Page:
//If you don't have a sister, you don't get a bride

If you don't have a sister, you don't get a bride

Sunday April 2 2006 00:00 IST

JHUNJHUNU: The dwindling number of girls in the desert belt of Rajasthan has given rise to a new matrimonial trend. Fathers of eligible brides are refusing to marry off their daughters unless a girl from the groom’s family simultaneously ties the knot with their bachelor son.

The girl-for-a-girl system, known locally as `Aata-Saata’ or the `double jodi’ plan, has become a common practice in the drought-prone Shekhawati belt that spans three districts-Jhunjhunu, Churu and Sikar.

“Around 30 per cent of the marriages in the past one year in villages in Shekhawati were fixed under this swap system,” says four-time Churu MLA and cabinet minister Rajendra Rathore.

The sex ratio in these districts is on the decline, touching 922 in the last census. In some of the villages, the situation is worse with the ratio plummeting to less than 500. As a result, hundreds of boys are finding it difficult to get married. Since brides are at a premium, it has pioneered a new order that gives families with girls an edge in the society and the power to dictate terms.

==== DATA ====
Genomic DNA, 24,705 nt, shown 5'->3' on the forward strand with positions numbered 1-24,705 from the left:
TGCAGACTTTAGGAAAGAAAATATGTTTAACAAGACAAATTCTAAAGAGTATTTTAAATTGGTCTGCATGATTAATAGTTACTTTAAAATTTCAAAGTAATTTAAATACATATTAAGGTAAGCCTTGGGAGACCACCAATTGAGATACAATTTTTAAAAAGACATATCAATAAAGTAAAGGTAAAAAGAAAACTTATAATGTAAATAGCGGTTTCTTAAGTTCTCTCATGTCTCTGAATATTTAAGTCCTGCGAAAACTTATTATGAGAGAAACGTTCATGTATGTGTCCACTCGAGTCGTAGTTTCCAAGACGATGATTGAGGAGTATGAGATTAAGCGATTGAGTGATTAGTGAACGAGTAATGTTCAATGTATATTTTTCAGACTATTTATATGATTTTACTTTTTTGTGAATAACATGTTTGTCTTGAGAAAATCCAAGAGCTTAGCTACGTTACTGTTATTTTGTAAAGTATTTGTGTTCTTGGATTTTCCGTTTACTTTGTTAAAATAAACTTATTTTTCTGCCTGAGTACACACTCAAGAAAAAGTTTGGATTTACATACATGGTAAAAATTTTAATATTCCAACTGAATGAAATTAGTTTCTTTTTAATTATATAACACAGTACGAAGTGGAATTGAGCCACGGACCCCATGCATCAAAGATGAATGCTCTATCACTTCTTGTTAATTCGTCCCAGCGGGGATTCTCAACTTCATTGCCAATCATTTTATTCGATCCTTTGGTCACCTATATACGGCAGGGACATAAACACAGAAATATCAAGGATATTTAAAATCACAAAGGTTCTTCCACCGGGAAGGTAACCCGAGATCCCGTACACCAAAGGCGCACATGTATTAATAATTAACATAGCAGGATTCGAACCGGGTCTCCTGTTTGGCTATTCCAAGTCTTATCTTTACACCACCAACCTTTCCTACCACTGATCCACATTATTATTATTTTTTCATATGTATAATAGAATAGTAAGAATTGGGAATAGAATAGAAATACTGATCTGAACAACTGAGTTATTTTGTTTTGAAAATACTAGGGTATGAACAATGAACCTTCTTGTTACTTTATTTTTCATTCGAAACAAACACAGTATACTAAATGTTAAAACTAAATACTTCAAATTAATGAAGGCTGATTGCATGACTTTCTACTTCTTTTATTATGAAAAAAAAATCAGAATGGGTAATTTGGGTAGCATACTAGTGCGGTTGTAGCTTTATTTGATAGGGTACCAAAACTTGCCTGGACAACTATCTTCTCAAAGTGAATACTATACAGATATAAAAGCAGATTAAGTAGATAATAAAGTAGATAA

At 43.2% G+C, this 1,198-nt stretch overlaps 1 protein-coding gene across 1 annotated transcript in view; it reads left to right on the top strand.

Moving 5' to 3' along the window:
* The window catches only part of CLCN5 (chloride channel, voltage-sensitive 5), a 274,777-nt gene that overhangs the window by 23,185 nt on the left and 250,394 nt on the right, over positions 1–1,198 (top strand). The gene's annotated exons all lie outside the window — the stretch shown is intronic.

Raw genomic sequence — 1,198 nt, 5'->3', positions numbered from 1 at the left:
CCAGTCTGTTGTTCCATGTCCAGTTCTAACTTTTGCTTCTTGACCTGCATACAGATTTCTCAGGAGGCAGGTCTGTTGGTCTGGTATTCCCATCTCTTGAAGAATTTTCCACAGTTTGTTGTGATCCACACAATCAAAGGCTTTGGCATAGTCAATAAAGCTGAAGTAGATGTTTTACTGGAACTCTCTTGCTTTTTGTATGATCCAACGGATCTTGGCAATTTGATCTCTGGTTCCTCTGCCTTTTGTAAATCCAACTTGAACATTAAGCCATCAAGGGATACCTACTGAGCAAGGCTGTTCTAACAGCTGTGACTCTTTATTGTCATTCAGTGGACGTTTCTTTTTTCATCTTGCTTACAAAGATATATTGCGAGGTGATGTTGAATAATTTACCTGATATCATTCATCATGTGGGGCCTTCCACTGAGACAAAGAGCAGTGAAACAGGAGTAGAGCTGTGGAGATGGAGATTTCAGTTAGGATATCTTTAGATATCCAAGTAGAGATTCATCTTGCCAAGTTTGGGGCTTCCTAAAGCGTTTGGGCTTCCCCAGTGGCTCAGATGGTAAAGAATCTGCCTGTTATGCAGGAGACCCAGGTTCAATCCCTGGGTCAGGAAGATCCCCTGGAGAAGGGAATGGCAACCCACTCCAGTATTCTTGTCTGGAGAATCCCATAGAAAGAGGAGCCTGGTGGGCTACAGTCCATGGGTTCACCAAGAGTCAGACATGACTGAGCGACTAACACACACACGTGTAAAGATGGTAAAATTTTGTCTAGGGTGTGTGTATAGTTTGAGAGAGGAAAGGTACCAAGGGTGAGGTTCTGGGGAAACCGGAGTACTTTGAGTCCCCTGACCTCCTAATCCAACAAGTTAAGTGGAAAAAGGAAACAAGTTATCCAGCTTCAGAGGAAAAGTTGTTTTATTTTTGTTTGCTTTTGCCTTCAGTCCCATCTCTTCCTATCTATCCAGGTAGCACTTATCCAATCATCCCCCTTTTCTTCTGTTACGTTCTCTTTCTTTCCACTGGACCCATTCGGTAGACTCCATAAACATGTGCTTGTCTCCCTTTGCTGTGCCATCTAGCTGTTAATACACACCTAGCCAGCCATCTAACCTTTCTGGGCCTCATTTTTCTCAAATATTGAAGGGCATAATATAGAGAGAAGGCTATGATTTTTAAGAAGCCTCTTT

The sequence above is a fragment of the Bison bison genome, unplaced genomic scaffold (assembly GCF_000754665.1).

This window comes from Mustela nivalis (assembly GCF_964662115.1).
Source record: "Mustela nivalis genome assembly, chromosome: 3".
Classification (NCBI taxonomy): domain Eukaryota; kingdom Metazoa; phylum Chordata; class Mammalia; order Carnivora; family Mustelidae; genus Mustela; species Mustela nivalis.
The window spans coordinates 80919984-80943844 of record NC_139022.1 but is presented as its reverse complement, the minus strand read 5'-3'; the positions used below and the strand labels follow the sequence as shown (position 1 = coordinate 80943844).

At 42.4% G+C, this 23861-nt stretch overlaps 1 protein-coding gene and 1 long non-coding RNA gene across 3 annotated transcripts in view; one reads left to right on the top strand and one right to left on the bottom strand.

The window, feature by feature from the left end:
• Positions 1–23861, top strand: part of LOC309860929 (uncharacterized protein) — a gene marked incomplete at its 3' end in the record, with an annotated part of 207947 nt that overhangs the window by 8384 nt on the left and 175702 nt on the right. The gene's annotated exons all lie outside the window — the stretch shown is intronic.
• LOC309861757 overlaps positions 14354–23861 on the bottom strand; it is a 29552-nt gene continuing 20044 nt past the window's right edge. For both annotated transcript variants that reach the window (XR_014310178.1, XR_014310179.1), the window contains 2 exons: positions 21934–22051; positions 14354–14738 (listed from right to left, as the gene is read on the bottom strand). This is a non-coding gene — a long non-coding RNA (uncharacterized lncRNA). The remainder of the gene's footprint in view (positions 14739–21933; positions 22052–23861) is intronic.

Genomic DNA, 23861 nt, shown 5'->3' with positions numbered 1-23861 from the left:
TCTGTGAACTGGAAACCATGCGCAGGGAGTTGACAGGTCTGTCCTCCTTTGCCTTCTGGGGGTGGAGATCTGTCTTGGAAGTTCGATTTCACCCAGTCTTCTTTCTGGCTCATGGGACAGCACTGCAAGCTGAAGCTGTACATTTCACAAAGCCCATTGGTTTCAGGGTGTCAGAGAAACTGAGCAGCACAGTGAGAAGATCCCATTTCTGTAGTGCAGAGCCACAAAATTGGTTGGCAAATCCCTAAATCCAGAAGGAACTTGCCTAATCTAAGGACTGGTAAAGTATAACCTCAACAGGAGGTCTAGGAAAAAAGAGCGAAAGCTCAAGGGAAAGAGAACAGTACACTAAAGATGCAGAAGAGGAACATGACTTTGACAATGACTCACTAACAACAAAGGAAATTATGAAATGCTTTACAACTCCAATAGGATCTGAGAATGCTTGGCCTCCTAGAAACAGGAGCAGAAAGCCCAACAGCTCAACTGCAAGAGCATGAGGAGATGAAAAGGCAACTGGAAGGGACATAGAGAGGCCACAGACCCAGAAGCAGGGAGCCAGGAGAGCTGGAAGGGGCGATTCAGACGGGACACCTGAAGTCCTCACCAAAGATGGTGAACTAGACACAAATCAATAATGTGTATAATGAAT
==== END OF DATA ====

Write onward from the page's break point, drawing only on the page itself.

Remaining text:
For almost five years, Amra Ram of Bhorki village, nearly 30 km from Jhunjhunu, searched for suitable girls for his two sons. He could strike an alliance in the adjoining Dhamora village only after he agreed to marry off his two daughters in return with the brothers of the brides.

Such alliances have become a necessity, says Bhorki sarpanch Prahlad Singh Gill. “Ladkiya nahin hai. Jiske ghar me hai, woh baap raja hai, kuch bhi maang sakta hai (There are no girls. If there is one in a house, the father is like a king, he can demand anything).” Gill says in his 3,000-strong village, around 30 families did ‘Aata Saata’ marriage during the past two years.

The system has its own dynamics.

*An educated and beautiful girl is considered equal to two. So, this winter when Dharampal Chaudhary of Raghunathpura got his college-going daughter married to a family in the adjoining Indrapura, he got the two illiterate sisters of the groom in return as êibahusêr for his sons.

*Age is no bar. It does not matter if the girl is older than the boy, such choices are a luxury.

*A girl’s father who has a minor son postpones the daughter’s marriage till he can do an `Aata Saata’ for the siblings.

*Dowry is out. The grateful father of the groom usually offers to bear the entire expenditure on the marriage.

All-boys families-once among the most sought-after-are bearing the brunt of the social upheaval. Daulat Ram of Sheethal Village has three sons. This year the youngest of them turned 30-plus, but he or her brothers have hopes of getting married.

The reason: (not difficult to guess) there is no girl in the family.